After I send my students away-already with homework and reading and most likely stories to swap about their crazy writing professor-sit in the Quad and text my boyfriend. Despite my outfit, I think how much closer to these students I am than to the other professors. There isn't one other prof. I've ever seen text and certainly not here out in the open, out in the sun. I decide to walk down the hill to get lunch. It will be good for me-a bit of a walk down, a hell of a hike up, but before I do I decide to set some of my stuff down in the adjunct's lounge. A young professor is there, looking lost at one of the computers, the only one that works. I ask her if she wants some help. She's the new US government adjunct, so I help log her into the computer. She asks if there is a place to get a soda and I explain that I'm heading down the hill, I can easily show her where the vending machines are as well as the cafeteria. She walks with me, asking more questions so I show her the Quad, pointing out the two buildings with vending machines in the basements, I guide her towards the cafeteria answering her questions about student athletes and the library. Her class is three hours long; "I've never taught for three hours before." I have, once, it was hellish and I shudder at the very thought of it. "What should I do?" she asks me. As if I know about US government. "Well, short in class reading and writing assignments would help as well as a 15 minute break, tell them its ten. Also break them into groups." "What do you mean?" "Give them a problem or some sort of prompt-maybe a reading or maybe just an issue-and some questions or a goal that they have to collaborate on-when the conversation dies down, then open up a full class discussion." She seems genuinely pleased with my help and thanks me with a smile as she heads off for her soda. I think perhaps I have a new friend before walking down the hill.

The second class is full of piss and vinegar. They come in immediately talking to me, asking what class I teach, if they are in the right place. I'm surprised. It's an early evening class and I'm expecting that would make them sluggish or disinterested, but instead they laugh, they ask questions, they stop afterwards to ask me questions and chat. I wonder if I have such good luck to have two engaged interesting classes. I send them off as well with their marching orders and they slink off, hopefully to do their work, but probably not.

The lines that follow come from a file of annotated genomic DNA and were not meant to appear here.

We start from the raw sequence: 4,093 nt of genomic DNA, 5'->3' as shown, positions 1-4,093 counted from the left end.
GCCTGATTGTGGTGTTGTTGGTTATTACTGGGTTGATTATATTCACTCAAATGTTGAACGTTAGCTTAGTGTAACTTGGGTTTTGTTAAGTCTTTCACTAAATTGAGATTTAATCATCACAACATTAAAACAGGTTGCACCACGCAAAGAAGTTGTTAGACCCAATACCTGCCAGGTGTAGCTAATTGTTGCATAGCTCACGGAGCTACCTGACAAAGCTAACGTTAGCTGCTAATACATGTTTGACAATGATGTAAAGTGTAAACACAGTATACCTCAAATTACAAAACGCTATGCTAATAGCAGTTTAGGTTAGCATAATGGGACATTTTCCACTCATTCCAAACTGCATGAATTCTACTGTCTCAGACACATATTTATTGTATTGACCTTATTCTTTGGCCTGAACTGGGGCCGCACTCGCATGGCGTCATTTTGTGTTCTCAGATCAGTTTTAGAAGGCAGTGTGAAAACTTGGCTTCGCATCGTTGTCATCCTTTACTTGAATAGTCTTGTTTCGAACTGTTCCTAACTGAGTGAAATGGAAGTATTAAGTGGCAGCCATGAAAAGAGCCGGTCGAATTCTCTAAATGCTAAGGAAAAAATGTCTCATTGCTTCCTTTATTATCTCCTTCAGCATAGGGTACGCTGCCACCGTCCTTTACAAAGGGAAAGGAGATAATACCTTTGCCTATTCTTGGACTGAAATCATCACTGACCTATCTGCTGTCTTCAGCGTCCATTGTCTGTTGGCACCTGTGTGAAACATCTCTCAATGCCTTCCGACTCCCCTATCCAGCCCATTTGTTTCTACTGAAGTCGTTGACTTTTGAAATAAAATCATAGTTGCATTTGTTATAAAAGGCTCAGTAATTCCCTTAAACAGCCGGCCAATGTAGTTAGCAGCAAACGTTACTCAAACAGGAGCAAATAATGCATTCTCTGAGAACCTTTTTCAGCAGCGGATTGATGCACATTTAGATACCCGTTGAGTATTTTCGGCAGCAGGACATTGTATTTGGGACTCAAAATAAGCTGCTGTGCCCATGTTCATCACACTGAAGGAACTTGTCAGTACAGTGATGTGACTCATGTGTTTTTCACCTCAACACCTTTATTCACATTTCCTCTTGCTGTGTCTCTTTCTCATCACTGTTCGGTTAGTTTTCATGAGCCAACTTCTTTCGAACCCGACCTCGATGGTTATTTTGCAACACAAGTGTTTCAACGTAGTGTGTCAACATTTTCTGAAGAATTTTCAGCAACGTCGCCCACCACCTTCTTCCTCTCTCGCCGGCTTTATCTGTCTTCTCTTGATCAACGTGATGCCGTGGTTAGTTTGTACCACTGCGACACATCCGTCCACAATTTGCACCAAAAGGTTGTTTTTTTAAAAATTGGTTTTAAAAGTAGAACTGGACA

I go back up to the adjunct's suite. I'm not sure why, but I do. I drop some papers in my mailbox, trying to lighten the load by whatever means necessary. As I collect my papers, an older Asian woman, another professor, walks in. She is wearing a lovely light aqua blue top with gold thread designs. She can afford be more light hearted as she looks more like a professor than I do, but still I think maybe I should have worn my green and white dress, hooterliciousness be damned. She compliments me on my amber necklace and we end up chatting-she says all teachers must have a touch of the actor in them. It's certainly true, but then so many professions demand smoke and mirrors these days are we so different? She also seems to be looking for a friend, someone to occasionally talk to about chronic lateness and disinterest.

I keep thinking as I pack my things that I'm hallucinating-that I'm hearing crickets because my new text alert tone sounds like crickets and I want to believe that I'm more important, more popular than I really am, but once I am out in the night I realize that the windows to the lounge were open. The sound of the night is deafening here. Not like it is in the city-drunks hollering, car alarms blaring, garbage trucks trundling, even the white noise from air conditioners-but the crickets and the frogs. It reminds me of home, my real home Connecticut, of the nights I spent lying awake as a child listening to those sounds outside of my window. As I walk through the night I realize that I never meant to stay in NYC that long. I came here thinking it would be until I found a husband, and all my friends have paired off and left, and here I am walking through the darkening evening listening to crickets alone. I worry that I stay here out of inertia, out of fear instead of because this is where I belong. I think of my apartment and realize that essentially I am homeless. I don't think of my apartment as home any more than I think of my mother's house now decorated with the detritus of her execrable boyfriend as home. It's more his than mine now. My childhood home sold. A woman without a country, without a home, a real wandering Jew, I think.